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Read this first!

Before you do anything else, read this blog post about Why Hackathons Suck (and don't have to). It's important to approach the hackathon concept with a dose of humility and realism about the costs you're imposing on the OpenMRS community, and compare these to the benefits you'll be bringing.


  • It helps to have a team organizing a hackathon, rather than just one person, e.g. a project manager and a tech lead
  • Make sure you know how to set up the technical environment. There are some recipes on the OpenMRS Wiki, but these are not always up to date with the latest releases of maven, git, eclipse, etc, so try them yourself.
    • Setup is sometimes an elusive beast. It might work perfectly on 10 machines, but then inexplicably fail on the 11th.
    • Have people set up their machines ahead of time, or else you'll end up spending half the hackathon doing setup.
  • Someone in the room needs to understand the architecture and design of OpenMRS, or everyone will waste time flailing around.
    • Wolf did this by just starting a ticket (before the hackathon!) and learning by doing.
      • Aside: you may need to establish a relationship with a product owner. The ticket itself may not be perfectly written, and if you're putting in effort, but what you're implementing doesn't seem quite right, talking to the reporter (e.g. by Skype) can clarify things and improve the output.
  • During a hackathon, you need a way to answer any domain question. (Otherwise you'll get blocked on communicating over time zones, because whoever reported the tickets you're working will not be sitting at a keyboard exactly when you're doing a hackathon.) One approach is to learn as much as you can about the domain yourself. Another is to ensure that some experienced OpenMRS community member can be online to answer questions during the first half of your hackathon.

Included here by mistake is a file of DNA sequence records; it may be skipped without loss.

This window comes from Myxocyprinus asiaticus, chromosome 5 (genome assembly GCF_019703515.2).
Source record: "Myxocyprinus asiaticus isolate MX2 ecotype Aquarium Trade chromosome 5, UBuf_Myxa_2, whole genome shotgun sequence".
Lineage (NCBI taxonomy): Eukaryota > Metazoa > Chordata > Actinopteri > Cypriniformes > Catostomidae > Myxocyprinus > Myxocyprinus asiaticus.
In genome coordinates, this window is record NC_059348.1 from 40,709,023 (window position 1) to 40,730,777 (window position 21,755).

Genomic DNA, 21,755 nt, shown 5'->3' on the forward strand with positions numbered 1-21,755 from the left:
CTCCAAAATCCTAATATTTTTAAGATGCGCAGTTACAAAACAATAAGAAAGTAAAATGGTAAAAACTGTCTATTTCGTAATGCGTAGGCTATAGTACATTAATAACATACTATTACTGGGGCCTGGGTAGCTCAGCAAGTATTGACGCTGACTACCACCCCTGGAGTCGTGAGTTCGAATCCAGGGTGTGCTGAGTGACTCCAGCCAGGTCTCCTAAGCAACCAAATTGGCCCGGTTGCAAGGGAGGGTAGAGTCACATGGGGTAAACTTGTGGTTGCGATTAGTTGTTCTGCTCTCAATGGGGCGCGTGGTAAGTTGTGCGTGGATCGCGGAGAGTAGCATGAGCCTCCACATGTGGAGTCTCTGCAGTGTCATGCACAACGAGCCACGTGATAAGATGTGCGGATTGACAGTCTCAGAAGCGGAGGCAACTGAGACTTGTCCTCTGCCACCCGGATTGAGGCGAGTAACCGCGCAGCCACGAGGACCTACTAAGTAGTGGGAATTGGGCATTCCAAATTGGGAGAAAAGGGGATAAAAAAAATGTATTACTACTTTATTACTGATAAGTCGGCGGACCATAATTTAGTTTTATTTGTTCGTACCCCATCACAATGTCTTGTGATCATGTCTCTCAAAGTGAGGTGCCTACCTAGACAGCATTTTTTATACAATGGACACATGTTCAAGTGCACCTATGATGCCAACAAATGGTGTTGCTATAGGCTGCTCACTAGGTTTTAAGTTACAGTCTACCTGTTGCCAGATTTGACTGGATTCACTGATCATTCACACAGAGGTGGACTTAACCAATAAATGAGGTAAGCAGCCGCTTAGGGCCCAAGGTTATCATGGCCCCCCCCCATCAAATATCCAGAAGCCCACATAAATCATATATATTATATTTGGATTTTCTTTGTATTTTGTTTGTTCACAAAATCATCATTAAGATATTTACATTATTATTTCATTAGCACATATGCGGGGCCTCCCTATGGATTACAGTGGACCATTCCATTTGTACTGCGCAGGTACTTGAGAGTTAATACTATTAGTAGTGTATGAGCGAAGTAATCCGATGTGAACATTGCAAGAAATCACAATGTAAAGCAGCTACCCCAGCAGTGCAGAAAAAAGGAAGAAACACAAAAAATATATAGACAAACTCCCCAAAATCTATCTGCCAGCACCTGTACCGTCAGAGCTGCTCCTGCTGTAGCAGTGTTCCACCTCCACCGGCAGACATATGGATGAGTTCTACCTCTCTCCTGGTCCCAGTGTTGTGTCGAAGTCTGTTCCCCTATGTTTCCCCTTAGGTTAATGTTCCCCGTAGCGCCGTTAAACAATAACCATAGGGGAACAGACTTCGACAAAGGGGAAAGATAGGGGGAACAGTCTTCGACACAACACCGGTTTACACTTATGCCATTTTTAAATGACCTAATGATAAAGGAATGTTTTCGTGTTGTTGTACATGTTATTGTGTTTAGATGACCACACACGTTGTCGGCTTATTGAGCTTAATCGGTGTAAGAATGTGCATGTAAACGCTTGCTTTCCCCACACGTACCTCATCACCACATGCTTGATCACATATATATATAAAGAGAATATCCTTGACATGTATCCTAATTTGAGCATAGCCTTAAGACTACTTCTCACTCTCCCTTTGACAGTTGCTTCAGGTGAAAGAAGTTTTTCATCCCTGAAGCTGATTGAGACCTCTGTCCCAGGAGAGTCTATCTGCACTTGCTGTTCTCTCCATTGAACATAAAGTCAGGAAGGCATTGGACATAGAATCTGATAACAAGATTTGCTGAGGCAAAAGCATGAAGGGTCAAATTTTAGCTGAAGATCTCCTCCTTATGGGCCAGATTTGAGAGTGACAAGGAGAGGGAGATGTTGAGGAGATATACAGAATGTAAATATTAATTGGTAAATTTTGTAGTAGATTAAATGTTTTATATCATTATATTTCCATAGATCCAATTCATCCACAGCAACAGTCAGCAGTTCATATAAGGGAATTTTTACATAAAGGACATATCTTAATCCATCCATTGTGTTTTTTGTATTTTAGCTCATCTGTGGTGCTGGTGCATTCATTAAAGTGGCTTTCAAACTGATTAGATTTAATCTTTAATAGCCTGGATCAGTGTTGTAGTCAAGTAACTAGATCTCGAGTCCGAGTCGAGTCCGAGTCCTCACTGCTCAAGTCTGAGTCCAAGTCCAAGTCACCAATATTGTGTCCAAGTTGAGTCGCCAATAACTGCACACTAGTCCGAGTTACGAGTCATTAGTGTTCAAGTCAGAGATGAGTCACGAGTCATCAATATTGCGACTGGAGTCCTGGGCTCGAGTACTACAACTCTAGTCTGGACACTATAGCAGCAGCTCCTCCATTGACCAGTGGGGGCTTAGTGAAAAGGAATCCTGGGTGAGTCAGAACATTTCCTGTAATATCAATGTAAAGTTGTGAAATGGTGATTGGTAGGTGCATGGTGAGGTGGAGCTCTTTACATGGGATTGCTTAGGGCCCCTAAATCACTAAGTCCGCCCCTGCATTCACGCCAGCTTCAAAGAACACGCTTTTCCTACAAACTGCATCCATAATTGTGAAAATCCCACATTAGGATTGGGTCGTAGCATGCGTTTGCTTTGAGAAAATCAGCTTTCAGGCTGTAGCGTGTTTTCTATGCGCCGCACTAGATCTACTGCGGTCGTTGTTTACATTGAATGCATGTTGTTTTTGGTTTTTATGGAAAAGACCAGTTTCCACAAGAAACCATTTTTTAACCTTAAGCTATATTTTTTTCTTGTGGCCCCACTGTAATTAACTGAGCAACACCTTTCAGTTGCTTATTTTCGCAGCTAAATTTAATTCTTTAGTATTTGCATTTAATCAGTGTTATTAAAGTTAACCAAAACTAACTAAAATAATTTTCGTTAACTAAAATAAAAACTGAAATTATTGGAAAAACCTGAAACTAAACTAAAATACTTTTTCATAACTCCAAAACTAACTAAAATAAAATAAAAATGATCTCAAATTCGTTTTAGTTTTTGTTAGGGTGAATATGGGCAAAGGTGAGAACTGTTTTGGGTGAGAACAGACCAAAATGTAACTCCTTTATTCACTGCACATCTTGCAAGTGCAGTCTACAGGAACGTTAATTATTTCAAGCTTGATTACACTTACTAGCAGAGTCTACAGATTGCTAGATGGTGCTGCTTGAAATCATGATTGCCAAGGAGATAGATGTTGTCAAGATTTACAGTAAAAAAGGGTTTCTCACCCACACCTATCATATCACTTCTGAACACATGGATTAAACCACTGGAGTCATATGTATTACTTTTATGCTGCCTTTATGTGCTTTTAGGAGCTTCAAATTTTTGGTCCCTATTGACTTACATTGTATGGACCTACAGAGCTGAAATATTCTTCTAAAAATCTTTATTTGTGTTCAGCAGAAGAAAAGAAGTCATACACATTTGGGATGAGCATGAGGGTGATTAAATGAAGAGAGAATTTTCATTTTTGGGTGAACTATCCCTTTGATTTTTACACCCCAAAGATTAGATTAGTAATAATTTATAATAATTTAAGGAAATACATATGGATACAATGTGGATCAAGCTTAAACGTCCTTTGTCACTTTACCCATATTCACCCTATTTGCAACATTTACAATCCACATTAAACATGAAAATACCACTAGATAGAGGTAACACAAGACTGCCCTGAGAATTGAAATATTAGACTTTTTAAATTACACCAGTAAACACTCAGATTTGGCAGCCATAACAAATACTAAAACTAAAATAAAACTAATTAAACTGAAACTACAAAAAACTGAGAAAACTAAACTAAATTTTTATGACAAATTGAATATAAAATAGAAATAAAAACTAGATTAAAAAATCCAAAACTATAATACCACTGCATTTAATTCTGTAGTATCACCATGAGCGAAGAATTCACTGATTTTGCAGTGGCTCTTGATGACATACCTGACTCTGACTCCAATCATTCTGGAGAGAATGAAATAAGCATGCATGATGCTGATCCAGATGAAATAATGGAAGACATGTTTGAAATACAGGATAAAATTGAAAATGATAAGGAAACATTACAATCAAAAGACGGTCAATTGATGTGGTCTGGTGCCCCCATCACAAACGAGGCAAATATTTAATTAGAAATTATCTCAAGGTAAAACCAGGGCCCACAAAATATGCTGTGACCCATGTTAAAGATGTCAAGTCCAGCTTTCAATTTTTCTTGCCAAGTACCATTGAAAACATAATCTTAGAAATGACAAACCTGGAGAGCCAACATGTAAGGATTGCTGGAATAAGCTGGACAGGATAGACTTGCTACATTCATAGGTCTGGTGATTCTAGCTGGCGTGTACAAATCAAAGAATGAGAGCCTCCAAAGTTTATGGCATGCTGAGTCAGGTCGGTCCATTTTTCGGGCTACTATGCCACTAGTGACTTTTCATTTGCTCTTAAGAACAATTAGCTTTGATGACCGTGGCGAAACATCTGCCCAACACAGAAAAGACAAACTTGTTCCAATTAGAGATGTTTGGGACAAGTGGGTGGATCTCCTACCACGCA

• Don't be discouraged or distracted if in some spaces the test coverage and code quality looks bleak; the system is in production and building the systems happens by optimizing the use of limited resources. You should approach things with the viewpoint "I'm working on a ticket, and I can see 10 other things I'd like to improve/refactor. But my priority is to commit the requested feature or bugfix. Secondarily I can share suggestions for other improvements and refactorings, and let the OpenMRS community do the triage and decide what should be done next."
  • People are interested, they are passionate and excited, and they are making time from their schedule to attend your hackathon. But once they leave it's natural that their interest will wane. Try to organize things to maintain people's interest over time.
    • At the very least, if people got halfway done working on a ticket, ask them to commit to finding spare time over the next week to finish it off.


Participants Should Have An OpenMRS ID

In order for participants to claim the issue they are working on in the OpenMRS issue system they need an OpenMRS ID and be given permission by the OpenMRS helpdesk

So make sure to tell them to follow these steps

  1. go to and follow the instructions
  2. once you have your OpenMRS ID go to and request JIRA access and mention your OpenMRS ID 

For further information on see OpenMRS ID

Learn From Previous Hackathons

Read through the existing Hackathons resources.

Either add your event to one of the existing hackathon's wiki pages or create your own page as a subresource of Hackathons using the existing ones as a guide.